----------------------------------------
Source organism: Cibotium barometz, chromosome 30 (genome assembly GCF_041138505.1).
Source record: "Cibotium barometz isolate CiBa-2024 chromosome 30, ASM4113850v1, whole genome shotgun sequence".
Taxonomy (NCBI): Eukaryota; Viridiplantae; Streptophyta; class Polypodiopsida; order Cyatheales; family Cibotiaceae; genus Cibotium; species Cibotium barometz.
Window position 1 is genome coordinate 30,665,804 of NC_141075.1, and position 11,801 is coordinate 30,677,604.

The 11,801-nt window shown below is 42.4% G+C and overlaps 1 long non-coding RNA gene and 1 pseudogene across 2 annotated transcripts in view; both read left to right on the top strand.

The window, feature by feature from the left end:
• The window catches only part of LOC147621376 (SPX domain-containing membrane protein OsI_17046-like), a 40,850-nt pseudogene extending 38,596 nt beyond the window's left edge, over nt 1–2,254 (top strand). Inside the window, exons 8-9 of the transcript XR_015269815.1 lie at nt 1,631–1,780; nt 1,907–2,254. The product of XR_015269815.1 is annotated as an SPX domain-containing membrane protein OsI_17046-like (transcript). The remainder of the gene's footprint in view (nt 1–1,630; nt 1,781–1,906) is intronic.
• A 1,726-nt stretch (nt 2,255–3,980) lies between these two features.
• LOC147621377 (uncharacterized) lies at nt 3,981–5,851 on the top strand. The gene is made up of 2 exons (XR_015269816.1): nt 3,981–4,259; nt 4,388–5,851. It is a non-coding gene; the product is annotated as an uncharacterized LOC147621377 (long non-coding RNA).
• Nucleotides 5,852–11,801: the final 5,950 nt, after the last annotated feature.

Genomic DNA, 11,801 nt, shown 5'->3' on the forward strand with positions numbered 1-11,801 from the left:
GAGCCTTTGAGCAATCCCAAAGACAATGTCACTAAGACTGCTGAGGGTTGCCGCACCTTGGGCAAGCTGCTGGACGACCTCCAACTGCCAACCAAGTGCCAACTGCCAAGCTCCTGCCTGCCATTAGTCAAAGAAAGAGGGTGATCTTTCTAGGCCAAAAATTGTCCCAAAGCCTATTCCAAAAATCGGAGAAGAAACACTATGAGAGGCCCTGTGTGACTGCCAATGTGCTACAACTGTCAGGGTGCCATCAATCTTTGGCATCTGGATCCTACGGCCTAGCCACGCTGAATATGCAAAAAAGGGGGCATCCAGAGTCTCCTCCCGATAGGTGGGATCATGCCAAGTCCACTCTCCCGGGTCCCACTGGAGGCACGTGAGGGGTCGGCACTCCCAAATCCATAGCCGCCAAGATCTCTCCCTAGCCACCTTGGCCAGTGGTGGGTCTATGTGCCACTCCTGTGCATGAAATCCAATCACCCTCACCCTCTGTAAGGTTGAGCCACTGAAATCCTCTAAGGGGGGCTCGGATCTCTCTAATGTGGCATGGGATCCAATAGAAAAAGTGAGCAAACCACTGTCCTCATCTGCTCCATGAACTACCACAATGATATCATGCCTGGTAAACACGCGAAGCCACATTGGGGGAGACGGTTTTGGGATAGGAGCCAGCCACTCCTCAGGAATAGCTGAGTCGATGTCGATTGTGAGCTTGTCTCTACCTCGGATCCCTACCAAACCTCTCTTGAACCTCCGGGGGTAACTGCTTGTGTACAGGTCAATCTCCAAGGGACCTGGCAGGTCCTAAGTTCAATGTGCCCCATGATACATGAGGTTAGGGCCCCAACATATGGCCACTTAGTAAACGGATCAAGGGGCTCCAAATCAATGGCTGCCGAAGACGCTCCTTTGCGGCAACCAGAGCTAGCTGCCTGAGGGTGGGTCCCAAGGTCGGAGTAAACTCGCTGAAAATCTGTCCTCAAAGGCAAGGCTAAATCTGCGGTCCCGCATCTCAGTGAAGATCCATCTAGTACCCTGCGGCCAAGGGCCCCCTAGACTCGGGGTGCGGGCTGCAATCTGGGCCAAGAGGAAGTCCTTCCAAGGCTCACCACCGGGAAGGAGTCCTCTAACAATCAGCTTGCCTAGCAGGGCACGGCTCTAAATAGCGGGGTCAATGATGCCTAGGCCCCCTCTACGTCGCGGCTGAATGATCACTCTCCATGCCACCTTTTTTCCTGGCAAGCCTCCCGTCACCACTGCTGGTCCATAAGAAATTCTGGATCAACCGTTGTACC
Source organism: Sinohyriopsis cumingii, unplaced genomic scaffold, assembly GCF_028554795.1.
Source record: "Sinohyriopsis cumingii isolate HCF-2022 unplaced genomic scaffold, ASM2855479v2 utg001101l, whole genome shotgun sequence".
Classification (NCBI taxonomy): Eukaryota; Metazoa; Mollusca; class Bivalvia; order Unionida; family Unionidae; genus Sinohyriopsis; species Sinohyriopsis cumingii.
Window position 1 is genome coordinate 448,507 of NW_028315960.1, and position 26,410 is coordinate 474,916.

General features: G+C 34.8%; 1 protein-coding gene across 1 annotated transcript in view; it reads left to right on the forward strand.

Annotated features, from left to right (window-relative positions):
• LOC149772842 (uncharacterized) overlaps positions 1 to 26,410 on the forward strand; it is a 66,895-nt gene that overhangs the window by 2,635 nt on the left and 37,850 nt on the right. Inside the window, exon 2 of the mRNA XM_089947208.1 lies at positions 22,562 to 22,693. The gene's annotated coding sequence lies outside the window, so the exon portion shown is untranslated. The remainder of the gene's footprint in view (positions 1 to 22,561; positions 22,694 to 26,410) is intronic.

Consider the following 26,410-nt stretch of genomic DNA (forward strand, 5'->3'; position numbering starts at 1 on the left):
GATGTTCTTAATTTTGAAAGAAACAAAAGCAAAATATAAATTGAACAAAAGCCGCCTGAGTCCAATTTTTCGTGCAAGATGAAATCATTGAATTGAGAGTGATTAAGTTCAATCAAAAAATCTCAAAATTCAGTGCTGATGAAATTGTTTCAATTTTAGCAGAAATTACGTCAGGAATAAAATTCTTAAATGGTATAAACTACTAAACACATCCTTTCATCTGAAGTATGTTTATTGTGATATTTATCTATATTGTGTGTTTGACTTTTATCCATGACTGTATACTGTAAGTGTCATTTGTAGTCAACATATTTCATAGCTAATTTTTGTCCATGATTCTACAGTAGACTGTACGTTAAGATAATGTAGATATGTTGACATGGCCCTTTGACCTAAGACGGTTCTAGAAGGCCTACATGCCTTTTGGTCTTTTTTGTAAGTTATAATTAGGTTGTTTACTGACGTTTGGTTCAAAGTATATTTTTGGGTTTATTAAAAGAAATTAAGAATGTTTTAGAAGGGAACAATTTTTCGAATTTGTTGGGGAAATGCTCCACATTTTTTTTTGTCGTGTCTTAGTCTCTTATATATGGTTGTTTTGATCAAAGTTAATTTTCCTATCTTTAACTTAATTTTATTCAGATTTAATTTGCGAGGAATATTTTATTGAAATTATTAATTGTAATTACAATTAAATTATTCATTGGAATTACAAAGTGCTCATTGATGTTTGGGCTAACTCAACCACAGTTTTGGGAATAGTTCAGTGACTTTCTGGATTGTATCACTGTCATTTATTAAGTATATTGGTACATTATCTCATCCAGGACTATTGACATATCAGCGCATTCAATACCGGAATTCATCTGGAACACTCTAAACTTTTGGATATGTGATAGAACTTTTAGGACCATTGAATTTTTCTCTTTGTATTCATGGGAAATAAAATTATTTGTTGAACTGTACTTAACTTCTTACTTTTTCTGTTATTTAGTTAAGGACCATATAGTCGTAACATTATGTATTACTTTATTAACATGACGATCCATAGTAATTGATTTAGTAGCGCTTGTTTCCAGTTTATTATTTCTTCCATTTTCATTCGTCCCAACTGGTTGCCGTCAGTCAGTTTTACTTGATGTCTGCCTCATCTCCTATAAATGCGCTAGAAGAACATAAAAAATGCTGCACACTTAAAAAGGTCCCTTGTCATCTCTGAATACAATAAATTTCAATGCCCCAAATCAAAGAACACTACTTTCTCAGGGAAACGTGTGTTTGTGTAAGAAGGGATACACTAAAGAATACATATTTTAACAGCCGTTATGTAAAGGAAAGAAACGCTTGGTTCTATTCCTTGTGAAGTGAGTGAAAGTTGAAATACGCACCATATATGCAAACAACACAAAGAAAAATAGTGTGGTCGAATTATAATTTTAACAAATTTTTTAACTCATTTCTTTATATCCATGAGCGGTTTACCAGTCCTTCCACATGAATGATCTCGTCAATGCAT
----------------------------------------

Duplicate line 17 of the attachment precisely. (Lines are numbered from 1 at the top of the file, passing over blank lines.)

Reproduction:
General features: G+C 34.8%; 1 protein-coding gene across 1 annotated transcript in view; it reads left to right on the forward strand.